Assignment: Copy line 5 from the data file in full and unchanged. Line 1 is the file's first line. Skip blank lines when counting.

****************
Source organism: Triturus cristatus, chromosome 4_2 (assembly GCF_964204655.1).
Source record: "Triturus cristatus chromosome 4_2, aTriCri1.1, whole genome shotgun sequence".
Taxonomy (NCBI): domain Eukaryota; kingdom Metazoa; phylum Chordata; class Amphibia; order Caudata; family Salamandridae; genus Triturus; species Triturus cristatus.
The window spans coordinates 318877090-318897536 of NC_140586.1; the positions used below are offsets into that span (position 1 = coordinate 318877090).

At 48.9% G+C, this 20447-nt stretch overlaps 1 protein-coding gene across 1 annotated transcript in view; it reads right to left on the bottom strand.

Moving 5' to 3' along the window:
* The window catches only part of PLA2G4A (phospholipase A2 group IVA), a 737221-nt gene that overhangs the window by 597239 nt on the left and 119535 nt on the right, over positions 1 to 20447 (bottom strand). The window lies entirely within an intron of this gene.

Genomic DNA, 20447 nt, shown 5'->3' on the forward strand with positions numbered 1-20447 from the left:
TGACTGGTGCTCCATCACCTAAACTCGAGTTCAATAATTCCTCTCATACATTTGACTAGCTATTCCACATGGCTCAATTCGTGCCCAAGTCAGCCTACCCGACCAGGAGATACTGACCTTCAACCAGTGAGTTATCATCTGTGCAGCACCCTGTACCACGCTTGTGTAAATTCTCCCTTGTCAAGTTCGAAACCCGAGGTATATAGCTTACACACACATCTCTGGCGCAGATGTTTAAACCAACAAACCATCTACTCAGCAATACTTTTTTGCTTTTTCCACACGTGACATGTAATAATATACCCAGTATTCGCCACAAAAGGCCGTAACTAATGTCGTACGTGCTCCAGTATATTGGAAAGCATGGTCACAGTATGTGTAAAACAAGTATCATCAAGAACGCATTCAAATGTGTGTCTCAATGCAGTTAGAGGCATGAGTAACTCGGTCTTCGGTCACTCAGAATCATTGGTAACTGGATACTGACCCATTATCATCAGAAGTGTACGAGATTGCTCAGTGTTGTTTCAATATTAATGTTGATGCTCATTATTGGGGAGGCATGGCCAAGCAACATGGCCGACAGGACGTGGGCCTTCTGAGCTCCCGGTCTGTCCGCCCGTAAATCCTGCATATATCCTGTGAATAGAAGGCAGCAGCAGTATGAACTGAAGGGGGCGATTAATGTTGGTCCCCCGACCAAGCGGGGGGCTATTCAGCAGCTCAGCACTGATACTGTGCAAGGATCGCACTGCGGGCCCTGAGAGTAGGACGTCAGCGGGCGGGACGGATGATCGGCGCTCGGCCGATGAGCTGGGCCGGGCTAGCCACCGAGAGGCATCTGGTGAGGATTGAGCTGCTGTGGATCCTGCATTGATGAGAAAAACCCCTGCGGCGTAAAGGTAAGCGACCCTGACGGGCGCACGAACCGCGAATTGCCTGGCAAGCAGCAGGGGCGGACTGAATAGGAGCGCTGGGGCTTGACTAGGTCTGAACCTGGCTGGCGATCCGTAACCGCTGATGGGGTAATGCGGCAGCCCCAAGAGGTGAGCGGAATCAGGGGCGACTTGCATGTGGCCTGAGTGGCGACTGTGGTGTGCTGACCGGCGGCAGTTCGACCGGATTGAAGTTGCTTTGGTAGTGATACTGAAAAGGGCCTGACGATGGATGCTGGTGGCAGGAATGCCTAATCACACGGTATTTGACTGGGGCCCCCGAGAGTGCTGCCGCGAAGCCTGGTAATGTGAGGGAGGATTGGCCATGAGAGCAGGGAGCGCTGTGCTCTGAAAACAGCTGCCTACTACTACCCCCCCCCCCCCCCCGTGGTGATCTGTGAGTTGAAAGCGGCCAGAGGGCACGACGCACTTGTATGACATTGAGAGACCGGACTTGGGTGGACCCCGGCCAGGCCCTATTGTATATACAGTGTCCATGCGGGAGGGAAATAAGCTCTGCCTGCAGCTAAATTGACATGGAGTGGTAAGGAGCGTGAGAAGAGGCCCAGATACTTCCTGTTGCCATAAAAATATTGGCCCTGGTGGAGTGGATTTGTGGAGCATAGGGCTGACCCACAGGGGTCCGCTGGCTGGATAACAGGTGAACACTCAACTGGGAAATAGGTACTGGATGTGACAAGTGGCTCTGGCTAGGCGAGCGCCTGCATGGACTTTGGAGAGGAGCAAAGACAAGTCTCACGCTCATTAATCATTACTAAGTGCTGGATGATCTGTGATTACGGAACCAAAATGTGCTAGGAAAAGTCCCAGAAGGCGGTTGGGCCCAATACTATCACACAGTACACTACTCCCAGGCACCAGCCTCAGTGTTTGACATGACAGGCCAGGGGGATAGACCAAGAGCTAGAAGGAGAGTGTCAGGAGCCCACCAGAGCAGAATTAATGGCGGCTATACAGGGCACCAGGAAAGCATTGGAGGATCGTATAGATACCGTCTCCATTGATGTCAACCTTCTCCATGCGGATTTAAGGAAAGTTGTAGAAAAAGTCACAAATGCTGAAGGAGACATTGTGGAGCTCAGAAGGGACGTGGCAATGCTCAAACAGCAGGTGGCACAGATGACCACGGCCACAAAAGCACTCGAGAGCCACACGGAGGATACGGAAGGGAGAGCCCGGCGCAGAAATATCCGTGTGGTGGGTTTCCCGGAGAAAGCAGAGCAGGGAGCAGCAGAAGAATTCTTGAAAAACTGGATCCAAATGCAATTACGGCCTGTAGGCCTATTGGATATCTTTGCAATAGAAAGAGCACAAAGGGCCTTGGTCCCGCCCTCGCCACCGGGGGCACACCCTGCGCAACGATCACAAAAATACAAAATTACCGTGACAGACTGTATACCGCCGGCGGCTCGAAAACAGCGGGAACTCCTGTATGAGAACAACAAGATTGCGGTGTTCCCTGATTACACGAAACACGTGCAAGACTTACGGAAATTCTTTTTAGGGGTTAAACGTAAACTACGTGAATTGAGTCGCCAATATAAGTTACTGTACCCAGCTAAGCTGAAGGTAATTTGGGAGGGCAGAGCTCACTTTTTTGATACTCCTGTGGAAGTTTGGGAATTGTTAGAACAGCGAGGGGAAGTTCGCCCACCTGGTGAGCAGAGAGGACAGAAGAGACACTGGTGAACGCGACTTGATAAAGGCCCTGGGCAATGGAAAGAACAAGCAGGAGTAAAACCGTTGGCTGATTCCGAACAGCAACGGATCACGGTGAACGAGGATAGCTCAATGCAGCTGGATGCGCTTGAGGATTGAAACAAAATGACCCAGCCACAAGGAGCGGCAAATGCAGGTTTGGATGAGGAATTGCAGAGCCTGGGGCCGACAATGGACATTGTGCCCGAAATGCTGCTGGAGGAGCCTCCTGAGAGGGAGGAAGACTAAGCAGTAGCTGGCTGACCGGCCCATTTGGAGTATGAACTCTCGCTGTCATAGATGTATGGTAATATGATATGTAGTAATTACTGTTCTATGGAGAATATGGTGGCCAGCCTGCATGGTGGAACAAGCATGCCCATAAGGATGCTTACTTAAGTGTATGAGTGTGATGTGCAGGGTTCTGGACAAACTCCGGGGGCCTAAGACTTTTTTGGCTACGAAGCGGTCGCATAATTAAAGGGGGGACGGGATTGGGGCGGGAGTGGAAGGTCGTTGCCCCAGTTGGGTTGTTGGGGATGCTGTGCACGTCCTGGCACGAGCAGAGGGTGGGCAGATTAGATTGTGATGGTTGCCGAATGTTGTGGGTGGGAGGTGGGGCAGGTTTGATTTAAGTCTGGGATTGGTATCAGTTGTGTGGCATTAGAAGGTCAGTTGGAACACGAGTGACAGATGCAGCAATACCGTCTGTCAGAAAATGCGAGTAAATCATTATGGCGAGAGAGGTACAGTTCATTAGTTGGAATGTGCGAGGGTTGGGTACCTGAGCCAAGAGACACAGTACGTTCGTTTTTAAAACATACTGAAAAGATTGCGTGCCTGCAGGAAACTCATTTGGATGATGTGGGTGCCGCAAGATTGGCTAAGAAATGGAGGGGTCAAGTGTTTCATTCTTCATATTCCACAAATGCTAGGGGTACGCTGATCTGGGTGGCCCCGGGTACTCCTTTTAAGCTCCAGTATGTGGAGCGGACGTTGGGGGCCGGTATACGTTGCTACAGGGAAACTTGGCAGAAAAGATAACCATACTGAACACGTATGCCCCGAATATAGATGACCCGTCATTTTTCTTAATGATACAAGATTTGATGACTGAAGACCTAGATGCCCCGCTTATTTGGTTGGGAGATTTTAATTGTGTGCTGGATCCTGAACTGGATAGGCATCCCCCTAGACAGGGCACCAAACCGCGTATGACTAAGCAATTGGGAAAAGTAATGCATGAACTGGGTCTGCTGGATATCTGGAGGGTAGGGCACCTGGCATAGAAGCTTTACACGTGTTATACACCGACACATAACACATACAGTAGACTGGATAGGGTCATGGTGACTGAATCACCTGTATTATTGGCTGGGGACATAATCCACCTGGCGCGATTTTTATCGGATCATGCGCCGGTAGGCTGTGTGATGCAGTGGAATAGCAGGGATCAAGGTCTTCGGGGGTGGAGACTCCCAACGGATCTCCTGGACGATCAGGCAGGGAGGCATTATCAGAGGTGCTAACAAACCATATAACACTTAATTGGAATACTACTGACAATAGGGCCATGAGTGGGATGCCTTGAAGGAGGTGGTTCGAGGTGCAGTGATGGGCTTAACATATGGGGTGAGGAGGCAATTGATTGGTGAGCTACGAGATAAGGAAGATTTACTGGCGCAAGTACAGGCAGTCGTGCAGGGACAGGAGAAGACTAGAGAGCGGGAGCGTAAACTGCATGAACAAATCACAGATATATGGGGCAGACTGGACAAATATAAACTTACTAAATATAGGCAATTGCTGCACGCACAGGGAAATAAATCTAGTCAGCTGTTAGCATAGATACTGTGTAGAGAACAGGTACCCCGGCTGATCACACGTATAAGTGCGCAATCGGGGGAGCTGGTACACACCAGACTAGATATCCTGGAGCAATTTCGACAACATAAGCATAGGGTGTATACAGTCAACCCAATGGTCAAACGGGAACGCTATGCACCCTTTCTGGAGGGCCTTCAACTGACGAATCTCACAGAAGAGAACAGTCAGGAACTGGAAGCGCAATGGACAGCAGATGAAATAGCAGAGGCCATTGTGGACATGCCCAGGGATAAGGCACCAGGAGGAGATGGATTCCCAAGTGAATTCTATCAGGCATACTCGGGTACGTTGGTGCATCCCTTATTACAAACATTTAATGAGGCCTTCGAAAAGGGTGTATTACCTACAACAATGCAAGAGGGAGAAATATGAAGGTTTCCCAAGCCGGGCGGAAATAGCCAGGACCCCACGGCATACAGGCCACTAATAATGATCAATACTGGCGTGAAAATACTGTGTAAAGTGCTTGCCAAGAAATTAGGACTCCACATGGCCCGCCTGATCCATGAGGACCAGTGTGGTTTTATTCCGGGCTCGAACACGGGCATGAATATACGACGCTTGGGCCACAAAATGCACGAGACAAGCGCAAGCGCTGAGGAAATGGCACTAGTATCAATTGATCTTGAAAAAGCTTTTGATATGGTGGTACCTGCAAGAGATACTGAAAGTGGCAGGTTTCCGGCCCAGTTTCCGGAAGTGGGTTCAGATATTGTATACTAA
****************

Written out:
At 48.9% G+C, this 20447-nt stretch overlaps 1 protein-coding gene across 1 annotated transcript in view; it reads right to left on the bottom strand.